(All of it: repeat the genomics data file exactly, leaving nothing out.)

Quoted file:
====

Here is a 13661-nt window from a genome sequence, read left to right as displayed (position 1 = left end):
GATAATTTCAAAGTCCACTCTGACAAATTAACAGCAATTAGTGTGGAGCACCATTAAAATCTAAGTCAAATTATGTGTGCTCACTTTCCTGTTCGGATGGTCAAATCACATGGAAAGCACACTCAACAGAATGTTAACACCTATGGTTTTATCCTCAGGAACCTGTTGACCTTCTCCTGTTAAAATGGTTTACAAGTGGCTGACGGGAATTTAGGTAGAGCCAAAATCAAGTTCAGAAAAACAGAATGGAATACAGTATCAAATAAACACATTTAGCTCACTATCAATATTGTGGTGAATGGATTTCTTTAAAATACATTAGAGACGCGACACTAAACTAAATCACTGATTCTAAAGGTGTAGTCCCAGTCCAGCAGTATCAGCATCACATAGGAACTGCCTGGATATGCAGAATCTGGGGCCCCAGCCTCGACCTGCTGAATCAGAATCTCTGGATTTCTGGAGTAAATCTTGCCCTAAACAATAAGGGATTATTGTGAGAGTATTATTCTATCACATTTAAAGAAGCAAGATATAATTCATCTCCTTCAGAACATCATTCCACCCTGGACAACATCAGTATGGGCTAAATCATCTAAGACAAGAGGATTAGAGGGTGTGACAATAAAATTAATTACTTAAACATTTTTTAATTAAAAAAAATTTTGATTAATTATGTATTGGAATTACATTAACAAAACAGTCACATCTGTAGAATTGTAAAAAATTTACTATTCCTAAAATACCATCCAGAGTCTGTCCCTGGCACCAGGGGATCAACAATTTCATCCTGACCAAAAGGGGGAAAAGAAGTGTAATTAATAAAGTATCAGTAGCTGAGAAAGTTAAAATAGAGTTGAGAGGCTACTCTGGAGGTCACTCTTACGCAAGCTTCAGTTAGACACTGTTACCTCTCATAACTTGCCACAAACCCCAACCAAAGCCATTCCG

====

Here is a 13661-nt window from a genome sequence, read left to right as displayed (position 1 = left end):
GATAATTTCAAAGTCCACTCTGACAAATTAACAGCAATTAGTGTGGAGCACCATTAAAATCTAAGTCAAATTATGTGTGCTCACTTTCCTGTTCGGATGGTCAAATCACATGGAAAGCACACTCAACAGAATGTTAACACCTATGGTTTTATCCTCAGGAACCTGTTGACCTTCTCCTGTTAAAATGGTTTACAAGTGGCTGACGGGAATTTAGGTAGAGCCAAAATCAAGTTCAGAAAAACAGAATGGAATACAGTATCAAATAAACACATTTAGCTCACTATCAATATTGTGGTGAATGGATTTCTTTAAAATACATTAGAGACGCGACACTAAACTAAATCACTGATTCTAAAGGTGTAGTCCCAGTCCAGCAGTATCAGCATCACATAGGAACTGCCTGGATATGCAGAATCTGGGGCCCCAGCCTCGACCTGCTGAATCAGAATCTCTGGATTTCTGGAGTAAATCTTGCCCTAAACAATAAGGGATTATTGTGAGAGTATTATTCTATCACATTTAAAGAAGCAAGATATAATTCATCTCCTTCAGAACATCATTCCACCCTGGACAACATCAGTATGGGCTAAATCATCTAAGACAAGAGGATTAGAGGGTGTGACAATAAAATTAATTACTTAAACATTTTTTAATTAAAAAAAATTTTGATTAATTATGTATTGGAATTACATTAACAAAACAGTCACATCTGTAGAATTGTAAAAAATTTACTATTCCTAAAATACCATCCAGAGTCTGTCCCTGGCACCAGGGGATCAACAATTTCATCCTGACCAAAAGGGGGAAAAGAAGTGTAATTAATAAAGTATCAGTAGCTGAGAAAGTTAAAATAGAGTTGAGAGGCTACTCTGGAGGTCACTCTTACGCAAGCTTCAGTTAGACACTGTTACCTCTCATAACTTGCCACAAACCCCAACCAAAGCCATTCCG